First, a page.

Kitten season is coming to the Puget Sound area, and experts say it’s going to be a boom year.

Two factors — the weather and the pandemic — have created a “perfect storm,” according to Seattle Humane adoption program manager Melody Stone. The mild winter allowed cats to get out and mingle, while pandemic-related restrictions have prevented people from getting their pets neutered and spayed.

“There are a lot of kittens in our shelter, and there’s going to be a lot more that are going to be coming,” Stone said.

While an aggressive spaying and neutering campaign has kept the local cat population at bay, other areas haven’t had such luck, according to the Progressive Animal Welfare Society.

Many kittens will be coming from partner agencies outside of Puget Sound and Washington state, PAWS Cat City manager Rebecca Oertel said.

PAWS regularly takes transfers from Central and Eastern Washington where there have been challenges with spaying and neutering where services may be less accessible. Kitten transfers also come from states like California and Hawaii, where cats breed year-round because of the weather.

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A kitten is processed for intake at Seattle Humane. Staff will check their weight and body condition, including checking for ringworm, and then provide any vaccinations and a microchip. (Seattle Humane)

In Seattle, newborn kitten season starts around May and lasts until late November. However, the kittens are usually not available for adoption until they are around two months old and have reached a weight where they can be vaccinated and spayed, Stone said.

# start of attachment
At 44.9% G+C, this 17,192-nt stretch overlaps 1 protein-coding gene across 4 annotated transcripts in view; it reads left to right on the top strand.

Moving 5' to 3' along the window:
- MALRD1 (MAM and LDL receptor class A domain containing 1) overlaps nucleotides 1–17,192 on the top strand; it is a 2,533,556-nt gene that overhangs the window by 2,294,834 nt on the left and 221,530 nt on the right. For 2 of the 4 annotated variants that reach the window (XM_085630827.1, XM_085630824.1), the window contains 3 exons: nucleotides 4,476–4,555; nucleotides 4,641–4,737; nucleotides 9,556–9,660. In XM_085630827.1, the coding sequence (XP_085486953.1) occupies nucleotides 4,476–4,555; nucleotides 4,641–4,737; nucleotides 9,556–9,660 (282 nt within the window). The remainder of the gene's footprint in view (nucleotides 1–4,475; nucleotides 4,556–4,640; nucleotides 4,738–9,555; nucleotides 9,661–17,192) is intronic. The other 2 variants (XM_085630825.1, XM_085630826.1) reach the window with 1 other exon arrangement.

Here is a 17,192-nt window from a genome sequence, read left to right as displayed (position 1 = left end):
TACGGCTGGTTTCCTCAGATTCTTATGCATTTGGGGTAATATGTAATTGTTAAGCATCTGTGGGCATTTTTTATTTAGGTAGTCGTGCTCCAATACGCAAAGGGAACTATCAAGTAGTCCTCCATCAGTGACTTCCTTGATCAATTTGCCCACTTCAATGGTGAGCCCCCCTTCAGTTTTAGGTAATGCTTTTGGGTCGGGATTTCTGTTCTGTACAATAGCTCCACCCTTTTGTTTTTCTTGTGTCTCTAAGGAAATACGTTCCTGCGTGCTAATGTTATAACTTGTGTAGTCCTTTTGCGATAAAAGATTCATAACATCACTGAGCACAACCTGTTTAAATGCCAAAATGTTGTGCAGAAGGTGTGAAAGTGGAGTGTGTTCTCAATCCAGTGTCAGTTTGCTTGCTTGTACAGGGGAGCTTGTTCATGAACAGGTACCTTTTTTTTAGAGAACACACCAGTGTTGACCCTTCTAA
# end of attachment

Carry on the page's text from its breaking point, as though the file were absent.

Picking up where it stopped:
Right now, there are many neonatal kittens that are only available for fostering — not adopting. But experts say they expect adoptions to pick up next month.

Adoption managers are confident all the kittens will find homes. Stone said that more people have been interested in pets during the pandemic and that she expects that trend to continue through the summer.

Cats are “seasonally polyestrous,” Stone said, and go into heat when the weather becomes warmer and their offspring will have a better chance at survival.

Looking to adopt? Here are some tips:

Pay attention to the website. With the pandemic, shelters have adapted to the virtual environment. The Seattle Humane updates its website around 11 a.m. and has a pre-adoption questionnaire . Regional Animal Services of King County and PAWS also have frequently asked question pages that guide people through the process step by step.

Check out the pictures! Shelters often post pictures and descriptions of the pets available. While browsing pictures of kittens is a great way of procrastinating, the pages will also give potential adopters a sense of how those animals came to the shelter, their age and temperament.

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Don’t get discouraged. Often people get frustrated after getting into a cycle of waiting for a specific animal and getting rejected, Stone said. “We think there’s gonna be lots of opportunity if you miss the first one,” she said.

Set aside a spare room. Whether you’re adopting a cat or a kitten, Oertel advised setting aside a room for the cat to transition to their new environment. “They need a smaller space to kind of decompress and get used to what is their new home,” she said.

Be patient and ask questions. Shelters are used to dealing with all types of owners, whether they are experienced cat parents or first-time adopters, Oertel said. However, what has been new is keeping the process fun and easy while staying safe during the pandemic. “We all love the matchmaking process and helping people find what they’re looking for,” she said.